One of the hardest parts about cancer thus far (for me, anyway) has been balancing. Things I used to take utterly for granted–being able to drive anywhere anytime, being out after dark, my exhaustion level (whether physical or emotional), my hydration level, even the state of my veins–are now things I must carefully balance against each other when making decisions about how I’m going to spend my day. There is no more assuming that I will have enough resources to do anything I want to do. Some days there are barely the emotional resources to do the things I have to do.

And I’ll be honest–some days there simply aren’t enough resources at all. And I’m not even metastatic.

I’ve noticed that my courage waxes and wanes. Some days I can face phone calls. Some days I can’t. Some days I can face even the most delicate negotiations–like having parenting discussions with my mother-in-law. Then some days I discover partway through said delicate negotiations that I really didn’t have it in me after all. Then I melt down at someone (like my mother-in-law).

Actually, scratch that. It’s not my courage that waxes and wanes. I’m still a courageous person every day. I’m still getting up, doing my job (I’m writing this blog, I’m reading about cancer, I’m making my phone calls and keeping my appointments, I’m exercising, I’m eating right, and most of all, I’m showing up to be a parent/wife/sister/daughter/friend). If that’s not courage (especially in these crazy times), I don’t know what is.

What I’m running out of is “nicey-nice.” I’m running short on my ability to spare other people’s feelings at the expense of my own.

Cancer has been vastly destabilizing to me. In some ways I’m primed like an emotional powder keg. I’m just waiting for the first person to get angry at me over some perceived slight, so I can blow up at them. It sounds weird, doesn’t it? I shouldn’t indulge that primed feeling–it’s a lie anyway, and I know it. When I’m primed like this, I don’t act out. I have fantasies about acting out, but in real life, I get meek and frightened when confrontational crap happens. For example…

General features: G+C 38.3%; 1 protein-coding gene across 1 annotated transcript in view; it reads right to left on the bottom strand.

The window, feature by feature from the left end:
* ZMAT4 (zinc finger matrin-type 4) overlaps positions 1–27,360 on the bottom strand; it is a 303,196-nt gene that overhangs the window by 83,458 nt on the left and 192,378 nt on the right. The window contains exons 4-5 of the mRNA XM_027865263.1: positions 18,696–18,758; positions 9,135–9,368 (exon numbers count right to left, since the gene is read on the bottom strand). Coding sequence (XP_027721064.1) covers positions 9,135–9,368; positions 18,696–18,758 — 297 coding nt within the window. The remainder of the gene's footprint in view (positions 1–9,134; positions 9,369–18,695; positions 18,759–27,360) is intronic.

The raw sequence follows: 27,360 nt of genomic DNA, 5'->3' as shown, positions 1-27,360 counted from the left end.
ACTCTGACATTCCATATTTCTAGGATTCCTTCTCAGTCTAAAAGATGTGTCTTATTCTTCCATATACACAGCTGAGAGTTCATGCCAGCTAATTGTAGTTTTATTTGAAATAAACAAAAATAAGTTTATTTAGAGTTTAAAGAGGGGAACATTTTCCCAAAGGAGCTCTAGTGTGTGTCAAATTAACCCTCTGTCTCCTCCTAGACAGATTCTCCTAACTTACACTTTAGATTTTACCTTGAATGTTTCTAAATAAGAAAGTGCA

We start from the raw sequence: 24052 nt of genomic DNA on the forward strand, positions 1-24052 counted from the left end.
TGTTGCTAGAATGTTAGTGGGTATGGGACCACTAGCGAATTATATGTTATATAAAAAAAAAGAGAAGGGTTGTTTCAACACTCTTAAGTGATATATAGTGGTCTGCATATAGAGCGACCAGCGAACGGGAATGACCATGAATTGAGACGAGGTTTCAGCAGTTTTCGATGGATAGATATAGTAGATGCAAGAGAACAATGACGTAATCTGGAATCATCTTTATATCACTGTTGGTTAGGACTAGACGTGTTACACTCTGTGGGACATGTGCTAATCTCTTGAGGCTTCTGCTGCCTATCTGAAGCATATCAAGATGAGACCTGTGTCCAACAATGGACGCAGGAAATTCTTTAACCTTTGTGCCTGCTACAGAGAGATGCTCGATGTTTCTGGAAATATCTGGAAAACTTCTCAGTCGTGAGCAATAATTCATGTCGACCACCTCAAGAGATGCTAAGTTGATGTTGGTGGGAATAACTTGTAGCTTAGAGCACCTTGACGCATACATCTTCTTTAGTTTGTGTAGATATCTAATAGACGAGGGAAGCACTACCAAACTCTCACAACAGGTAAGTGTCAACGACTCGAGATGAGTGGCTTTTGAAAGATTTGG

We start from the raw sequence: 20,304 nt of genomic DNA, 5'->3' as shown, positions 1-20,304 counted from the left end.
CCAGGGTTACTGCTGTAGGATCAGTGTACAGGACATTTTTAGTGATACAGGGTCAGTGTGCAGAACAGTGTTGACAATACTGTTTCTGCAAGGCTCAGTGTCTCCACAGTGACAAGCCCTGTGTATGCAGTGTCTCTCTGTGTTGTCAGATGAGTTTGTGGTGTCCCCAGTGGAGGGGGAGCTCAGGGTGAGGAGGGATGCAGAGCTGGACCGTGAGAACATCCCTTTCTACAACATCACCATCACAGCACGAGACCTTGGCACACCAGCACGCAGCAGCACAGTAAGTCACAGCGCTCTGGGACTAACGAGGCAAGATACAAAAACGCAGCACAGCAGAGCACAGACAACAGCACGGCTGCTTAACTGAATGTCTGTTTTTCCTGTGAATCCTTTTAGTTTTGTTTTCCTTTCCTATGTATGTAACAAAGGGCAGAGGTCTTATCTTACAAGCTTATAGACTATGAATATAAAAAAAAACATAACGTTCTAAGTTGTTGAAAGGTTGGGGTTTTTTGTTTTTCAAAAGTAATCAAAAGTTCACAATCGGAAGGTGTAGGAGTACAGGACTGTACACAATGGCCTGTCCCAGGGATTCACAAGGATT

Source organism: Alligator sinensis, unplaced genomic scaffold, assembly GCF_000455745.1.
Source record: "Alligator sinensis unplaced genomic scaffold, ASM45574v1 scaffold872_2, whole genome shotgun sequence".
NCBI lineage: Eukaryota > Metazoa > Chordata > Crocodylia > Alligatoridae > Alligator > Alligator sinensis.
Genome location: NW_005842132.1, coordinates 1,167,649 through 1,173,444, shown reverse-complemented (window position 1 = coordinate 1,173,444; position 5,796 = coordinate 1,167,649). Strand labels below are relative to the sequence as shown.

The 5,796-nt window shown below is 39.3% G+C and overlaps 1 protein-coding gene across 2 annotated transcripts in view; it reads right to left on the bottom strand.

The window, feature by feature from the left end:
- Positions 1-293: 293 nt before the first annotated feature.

When my daughter was little, I was having a bad day. My kid was sick, the house was a disaster, I’d missed taekwondo that day because of my sick kid, and my stress level was so high that my Hashimoto’s was barely under control. I felt physically drained, and my face was as red and inflamed as if I’d been bee-stung–and not in the right places, either. Emotionally, I was primed for a fight. I’d had the opportunity for fights all day, with no emotional or mental release to offset them. Even I realized that I desperately needed to calm down. So, the second my husband got home from work, I packed up my laptop and sprinted for Starbucks to get some writing time. I chose a table, turned the computer on, and got in line to order a coffee and a snack. (My laptop at the time took forever to boot.) As we inched toward the cashier, the man in front of me stole a glance at me over his shoulder. I thought, He must think he recognizes me. Then he stole another glance, and I thought (with a mental eye-roll), Oh God, he’s not that much older than me. He’d better not deliver some half-assed pickup line. I’m wearing my wedding ring, for God’s sake.

The man suddenly turned around in line to face me and demanded in a loud voice, “How many drinks do you have a day?!”